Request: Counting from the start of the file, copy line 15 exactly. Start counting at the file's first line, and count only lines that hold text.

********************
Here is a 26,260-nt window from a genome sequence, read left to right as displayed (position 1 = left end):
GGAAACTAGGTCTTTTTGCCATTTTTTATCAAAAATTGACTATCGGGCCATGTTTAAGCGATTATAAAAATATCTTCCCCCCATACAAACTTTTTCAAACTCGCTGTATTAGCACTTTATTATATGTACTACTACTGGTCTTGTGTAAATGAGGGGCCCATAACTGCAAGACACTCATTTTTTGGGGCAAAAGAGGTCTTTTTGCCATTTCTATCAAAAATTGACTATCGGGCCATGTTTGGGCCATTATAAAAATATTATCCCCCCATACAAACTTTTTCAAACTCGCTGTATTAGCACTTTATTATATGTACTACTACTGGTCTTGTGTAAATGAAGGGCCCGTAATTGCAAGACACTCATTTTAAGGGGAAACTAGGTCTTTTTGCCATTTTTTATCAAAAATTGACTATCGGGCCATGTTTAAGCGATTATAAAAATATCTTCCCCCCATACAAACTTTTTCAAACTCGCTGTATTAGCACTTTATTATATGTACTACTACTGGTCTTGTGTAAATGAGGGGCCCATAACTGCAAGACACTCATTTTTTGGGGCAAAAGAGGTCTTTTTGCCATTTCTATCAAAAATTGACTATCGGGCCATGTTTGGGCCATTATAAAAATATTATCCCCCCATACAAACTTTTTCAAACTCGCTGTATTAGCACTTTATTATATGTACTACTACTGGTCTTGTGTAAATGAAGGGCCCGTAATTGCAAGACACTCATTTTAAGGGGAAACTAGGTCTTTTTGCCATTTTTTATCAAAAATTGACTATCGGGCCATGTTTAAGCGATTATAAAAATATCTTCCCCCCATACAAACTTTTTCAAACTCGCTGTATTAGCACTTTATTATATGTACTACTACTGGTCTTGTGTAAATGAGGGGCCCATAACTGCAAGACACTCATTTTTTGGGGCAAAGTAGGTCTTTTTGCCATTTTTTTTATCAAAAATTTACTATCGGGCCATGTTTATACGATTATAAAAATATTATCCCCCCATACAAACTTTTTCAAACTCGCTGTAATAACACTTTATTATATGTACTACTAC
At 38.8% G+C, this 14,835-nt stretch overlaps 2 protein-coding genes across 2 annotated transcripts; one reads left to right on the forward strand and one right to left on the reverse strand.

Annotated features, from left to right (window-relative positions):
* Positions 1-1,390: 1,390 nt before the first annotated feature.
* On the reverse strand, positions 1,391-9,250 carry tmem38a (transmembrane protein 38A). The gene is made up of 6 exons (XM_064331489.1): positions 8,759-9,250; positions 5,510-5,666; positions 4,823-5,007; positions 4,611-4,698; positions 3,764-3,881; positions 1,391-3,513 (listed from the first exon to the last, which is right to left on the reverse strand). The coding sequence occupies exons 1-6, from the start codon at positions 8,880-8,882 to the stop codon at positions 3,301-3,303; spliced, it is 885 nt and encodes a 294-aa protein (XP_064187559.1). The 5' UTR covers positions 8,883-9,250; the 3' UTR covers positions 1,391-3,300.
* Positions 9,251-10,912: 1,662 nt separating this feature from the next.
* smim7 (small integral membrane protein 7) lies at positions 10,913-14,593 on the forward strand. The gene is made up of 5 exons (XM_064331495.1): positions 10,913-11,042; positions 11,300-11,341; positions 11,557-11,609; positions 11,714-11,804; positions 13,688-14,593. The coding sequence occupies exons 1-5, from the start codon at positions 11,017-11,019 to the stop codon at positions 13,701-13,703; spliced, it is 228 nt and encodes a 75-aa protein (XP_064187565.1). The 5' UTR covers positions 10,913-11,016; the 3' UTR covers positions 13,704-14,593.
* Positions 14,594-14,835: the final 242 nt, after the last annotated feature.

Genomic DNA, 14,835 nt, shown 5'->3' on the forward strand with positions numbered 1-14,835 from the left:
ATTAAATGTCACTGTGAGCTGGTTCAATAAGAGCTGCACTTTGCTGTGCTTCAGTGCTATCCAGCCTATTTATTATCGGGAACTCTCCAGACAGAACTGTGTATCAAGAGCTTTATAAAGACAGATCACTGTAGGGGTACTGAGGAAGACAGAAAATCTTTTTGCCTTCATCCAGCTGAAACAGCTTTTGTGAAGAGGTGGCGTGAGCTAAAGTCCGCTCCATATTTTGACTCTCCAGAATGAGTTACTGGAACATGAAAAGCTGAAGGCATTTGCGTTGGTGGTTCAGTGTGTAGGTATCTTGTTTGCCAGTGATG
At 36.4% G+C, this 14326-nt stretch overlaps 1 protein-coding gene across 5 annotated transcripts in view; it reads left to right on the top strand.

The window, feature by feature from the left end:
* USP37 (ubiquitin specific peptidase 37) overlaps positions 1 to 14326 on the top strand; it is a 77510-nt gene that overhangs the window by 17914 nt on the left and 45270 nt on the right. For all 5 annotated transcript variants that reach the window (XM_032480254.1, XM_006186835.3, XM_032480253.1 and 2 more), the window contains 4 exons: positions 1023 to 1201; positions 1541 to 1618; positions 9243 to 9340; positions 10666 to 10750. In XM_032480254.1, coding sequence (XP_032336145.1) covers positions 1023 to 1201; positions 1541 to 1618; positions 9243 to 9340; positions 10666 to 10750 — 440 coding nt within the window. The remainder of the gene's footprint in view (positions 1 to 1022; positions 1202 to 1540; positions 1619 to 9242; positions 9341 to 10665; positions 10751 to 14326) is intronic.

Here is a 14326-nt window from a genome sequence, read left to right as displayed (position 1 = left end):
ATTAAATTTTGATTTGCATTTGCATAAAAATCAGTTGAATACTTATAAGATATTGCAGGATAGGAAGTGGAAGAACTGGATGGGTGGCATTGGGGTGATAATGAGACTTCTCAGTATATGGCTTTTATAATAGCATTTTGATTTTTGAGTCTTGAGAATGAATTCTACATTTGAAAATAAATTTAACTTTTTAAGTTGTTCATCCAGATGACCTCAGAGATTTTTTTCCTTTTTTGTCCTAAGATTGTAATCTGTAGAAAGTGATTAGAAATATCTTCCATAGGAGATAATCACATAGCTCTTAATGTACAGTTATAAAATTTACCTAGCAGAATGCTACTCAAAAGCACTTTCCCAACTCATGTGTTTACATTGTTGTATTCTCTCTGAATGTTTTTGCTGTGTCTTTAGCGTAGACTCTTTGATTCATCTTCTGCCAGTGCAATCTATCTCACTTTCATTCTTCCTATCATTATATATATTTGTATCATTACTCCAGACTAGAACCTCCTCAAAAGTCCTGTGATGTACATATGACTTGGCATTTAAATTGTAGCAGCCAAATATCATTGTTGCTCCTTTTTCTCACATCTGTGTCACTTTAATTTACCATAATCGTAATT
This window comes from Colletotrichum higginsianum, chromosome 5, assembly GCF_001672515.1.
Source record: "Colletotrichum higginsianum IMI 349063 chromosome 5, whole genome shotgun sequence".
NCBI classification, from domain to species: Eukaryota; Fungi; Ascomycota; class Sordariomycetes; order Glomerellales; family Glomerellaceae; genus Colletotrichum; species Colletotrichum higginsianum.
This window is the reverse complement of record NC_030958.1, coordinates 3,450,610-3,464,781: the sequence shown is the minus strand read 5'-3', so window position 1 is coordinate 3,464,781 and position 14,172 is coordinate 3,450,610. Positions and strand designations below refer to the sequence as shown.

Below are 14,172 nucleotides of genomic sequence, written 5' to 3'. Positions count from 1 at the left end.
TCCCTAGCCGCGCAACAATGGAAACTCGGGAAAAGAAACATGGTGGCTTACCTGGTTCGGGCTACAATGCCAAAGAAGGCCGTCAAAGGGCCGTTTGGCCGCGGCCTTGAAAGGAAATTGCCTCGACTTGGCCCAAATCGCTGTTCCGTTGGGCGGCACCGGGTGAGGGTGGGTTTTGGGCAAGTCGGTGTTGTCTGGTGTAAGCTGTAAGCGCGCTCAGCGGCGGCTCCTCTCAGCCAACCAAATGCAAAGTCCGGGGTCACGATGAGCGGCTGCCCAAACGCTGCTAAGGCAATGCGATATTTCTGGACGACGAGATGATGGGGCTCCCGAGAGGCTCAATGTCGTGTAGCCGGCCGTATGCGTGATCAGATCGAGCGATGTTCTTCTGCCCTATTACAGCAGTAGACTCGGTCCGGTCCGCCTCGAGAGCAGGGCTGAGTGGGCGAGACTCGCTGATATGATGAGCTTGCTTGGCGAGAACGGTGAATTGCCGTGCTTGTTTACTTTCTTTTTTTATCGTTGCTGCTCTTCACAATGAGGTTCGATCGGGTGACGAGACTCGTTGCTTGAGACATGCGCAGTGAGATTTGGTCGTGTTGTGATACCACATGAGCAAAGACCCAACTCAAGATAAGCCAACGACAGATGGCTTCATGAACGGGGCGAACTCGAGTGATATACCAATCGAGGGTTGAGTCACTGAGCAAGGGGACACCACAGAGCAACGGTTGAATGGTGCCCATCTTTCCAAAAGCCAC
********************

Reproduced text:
Here is a 14326-nt window from a genome sequence, read left to right as displayed (position 1 = left end):